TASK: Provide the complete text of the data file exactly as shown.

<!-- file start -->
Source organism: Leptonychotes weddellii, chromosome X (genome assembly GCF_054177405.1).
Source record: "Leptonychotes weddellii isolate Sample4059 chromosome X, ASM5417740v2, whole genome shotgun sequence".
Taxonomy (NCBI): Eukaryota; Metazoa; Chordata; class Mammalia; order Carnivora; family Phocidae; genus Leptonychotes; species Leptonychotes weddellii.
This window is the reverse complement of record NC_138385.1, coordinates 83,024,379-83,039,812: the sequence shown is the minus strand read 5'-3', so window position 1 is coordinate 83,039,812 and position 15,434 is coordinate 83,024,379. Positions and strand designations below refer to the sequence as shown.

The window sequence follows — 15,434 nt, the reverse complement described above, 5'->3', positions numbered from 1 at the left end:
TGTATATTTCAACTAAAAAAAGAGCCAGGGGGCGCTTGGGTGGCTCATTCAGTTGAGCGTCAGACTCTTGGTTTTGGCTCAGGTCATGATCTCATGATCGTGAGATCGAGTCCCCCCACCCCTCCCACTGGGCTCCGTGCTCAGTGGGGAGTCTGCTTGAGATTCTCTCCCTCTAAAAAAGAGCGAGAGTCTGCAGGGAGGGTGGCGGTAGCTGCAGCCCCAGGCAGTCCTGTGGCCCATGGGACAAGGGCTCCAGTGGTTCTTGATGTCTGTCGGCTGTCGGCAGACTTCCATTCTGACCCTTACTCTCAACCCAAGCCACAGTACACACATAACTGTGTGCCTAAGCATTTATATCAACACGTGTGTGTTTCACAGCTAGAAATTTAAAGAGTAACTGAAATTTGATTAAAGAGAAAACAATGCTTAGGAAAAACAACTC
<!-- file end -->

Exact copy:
Source organism: Leptonychotes weddellii, chromosome X (genome assembly GCF_054177405.1).
Source record: "Leptonychotes weddellii isolate Sample4059 chromosome X, ASM5417740v2, whole genome shotgun sequence".
Taxonomy (NCBI): Eukaryota; Metazoa; Chordata; class Mammalia; order Carnivora; family Phocidae; genus Leptonychotes; species Leptonychotes weddellii.
This window is the reverse complement of record NC_138385.1, coordinates 83,024,379-83,039,812: the sequence shown is the minus strand read 5'-3', so window position 1 is coordinate 83,039,812 and position 15,434 is coordinate 83,024,379. Positions and strand designations below refer to the sequence as shown.

The window sequence follows — 15,434 nt, the reverse complement described above, 5'->3', positions numbered from 1 at the left end:
TGTATATTTCAACTAAAAAAAGAGCCAGGGGGCGCTTGGGTGGCTCATTCAGTTGAGCGTCAGACTCTTGGTTTTGGCTCAGGTCATGATCTCATGATCGTGAGATCGAGTCCCCCCACCCCTCCCACTGGGCTCCGTGCTCAGTGGGGAGTCTGCTTGAGATTCTCTCCCTCTAAAAAAGAGCGAGAGTCTGCAGGGAGGGTGGCGGTAGCTGCAGCCCCAGGCAGTCCTGTGGCCCATGGGACAAGGGCTCCAGTGGTTCTTGATGTCTGTCGGCTGTCGGCAGACTTCCATTCTGACCCTTACTCTCAACCCAAGCCACAGTACACACATAACTGTGTGCCTAAGCATTTATATCAACACGTGTGTGTTTCACAGCTAGAAATTTAAAGAGTAACTGAAATTTGATTAAAGAGAAAACAATGCTTAGGAAAAACAACTC